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Banneker-Douglass Museum

Banneker-Douglass Museum is an African-American heritage museum located at 84 Franklin Street, in Annapolis, Maryland.

The museum is named after Benjamin Banneker, the Maryland-born mathematician who helped survey and lay out the District of Columbia, and Frederick Douglass, who had escaped slavery to become a leader of the abolition movement. Banneker-Douglass Museum serves as the state’s official repository of African-American history and culture.

Banneker-Douglass Museum was originally built as the Mt. Moriah AME Church by free blacks in 1874. It was later purchased by the county in 1970 to make room for courthouse parking and expansion.

The building, with its beautiful arched windows and a gothic pitched roof, is the first African-American institution in Annapolis to be preserved for its historic value. The building gained a place on the National Register of Historic Places in 1973.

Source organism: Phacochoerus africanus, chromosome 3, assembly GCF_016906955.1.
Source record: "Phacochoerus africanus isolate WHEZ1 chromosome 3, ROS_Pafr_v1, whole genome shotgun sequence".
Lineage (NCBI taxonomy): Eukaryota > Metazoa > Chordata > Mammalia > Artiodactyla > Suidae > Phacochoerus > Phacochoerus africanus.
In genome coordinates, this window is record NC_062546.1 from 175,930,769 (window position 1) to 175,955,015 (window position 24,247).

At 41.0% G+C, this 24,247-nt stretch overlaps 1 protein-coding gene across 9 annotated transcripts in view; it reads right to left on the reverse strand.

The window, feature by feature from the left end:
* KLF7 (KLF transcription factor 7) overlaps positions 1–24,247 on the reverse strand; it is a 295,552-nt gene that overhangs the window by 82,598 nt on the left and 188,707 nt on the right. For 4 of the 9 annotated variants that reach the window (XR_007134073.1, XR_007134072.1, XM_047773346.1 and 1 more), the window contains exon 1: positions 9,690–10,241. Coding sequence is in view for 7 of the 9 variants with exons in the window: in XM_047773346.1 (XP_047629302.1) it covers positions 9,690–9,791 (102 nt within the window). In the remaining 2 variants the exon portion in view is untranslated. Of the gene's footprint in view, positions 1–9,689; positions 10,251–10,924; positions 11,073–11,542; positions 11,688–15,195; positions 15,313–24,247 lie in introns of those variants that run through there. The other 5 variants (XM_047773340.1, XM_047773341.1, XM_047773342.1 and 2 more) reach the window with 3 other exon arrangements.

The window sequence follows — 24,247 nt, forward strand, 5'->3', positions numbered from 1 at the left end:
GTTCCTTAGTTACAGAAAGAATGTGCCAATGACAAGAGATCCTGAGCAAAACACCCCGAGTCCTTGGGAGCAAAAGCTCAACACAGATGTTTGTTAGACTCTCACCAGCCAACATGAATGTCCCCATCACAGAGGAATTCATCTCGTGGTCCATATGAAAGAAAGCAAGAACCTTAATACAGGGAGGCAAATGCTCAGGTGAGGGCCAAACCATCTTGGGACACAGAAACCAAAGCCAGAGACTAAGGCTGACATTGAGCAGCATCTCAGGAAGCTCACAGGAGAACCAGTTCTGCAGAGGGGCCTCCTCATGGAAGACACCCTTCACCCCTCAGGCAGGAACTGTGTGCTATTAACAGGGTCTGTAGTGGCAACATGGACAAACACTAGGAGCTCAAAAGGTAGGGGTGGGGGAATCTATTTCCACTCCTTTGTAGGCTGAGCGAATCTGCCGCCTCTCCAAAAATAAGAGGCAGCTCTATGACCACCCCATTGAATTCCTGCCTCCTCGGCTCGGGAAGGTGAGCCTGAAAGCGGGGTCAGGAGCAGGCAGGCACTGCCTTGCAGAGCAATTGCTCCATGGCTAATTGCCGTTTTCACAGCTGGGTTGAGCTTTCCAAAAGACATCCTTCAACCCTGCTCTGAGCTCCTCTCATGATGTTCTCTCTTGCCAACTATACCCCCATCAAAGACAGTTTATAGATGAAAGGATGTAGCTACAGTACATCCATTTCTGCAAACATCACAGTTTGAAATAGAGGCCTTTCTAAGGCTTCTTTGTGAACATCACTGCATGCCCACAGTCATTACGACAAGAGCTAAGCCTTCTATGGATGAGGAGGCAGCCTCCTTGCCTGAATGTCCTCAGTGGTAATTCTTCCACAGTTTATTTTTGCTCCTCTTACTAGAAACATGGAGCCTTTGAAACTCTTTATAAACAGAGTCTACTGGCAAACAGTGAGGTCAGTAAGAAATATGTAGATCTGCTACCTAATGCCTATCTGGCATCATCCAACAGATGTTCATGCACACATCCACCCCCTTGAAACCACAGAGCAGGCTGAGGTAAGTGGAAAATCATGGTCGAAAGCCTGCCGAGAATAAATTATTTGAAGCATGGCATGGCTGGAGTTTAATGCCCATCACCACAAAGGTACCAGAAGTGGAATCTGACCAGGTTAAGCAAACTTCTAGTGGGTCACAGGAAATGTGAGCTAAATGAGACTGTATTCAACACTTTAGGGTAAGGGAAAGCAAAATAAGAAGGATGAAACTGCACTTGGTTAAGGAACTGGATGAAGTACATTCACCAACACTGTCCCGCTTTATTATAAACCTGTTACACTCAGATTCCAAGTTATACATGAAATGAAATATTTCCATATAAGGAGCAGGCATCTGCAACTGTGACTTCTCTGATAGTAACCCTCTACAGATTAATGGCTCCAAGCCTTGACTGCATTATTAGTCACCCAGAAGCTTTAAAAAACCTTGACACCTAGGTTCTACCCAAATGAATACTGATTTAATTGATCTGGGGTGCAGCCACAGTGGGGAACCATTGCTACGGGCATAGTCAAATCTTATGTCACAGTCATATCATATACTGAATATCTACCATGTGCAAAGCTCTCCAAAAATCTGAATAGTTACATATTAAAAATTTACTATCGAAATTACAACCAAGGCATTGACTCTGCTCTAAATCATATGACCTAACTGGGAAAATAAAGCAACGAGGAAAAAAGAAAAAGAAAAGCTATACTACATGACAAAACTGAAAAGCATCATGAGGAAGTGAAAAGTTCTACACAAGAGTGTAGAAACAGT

In 1999, the Banneker-Douglass Museum, celebrated 125 years of the African Methodist Episcopal movement in Maryland. The museum exhibitions, which usually run between six to eight months, are mainly historic, art-centered or both.

The museum exhibits African and African-American art, artifacts, and photographs relevant to black life in Maryland, historical documents, and rare books. Oral histories, books, video tapes, and archival materials are available for referential purpose by appointment.

The Banneker-Douglass Museum sponsors and hosts a wide variety of preservation, arts, and cultural lectures, workshops, performances, and other special programs every year. Guided exhibition tours for school classes and other groups are arranged upon request.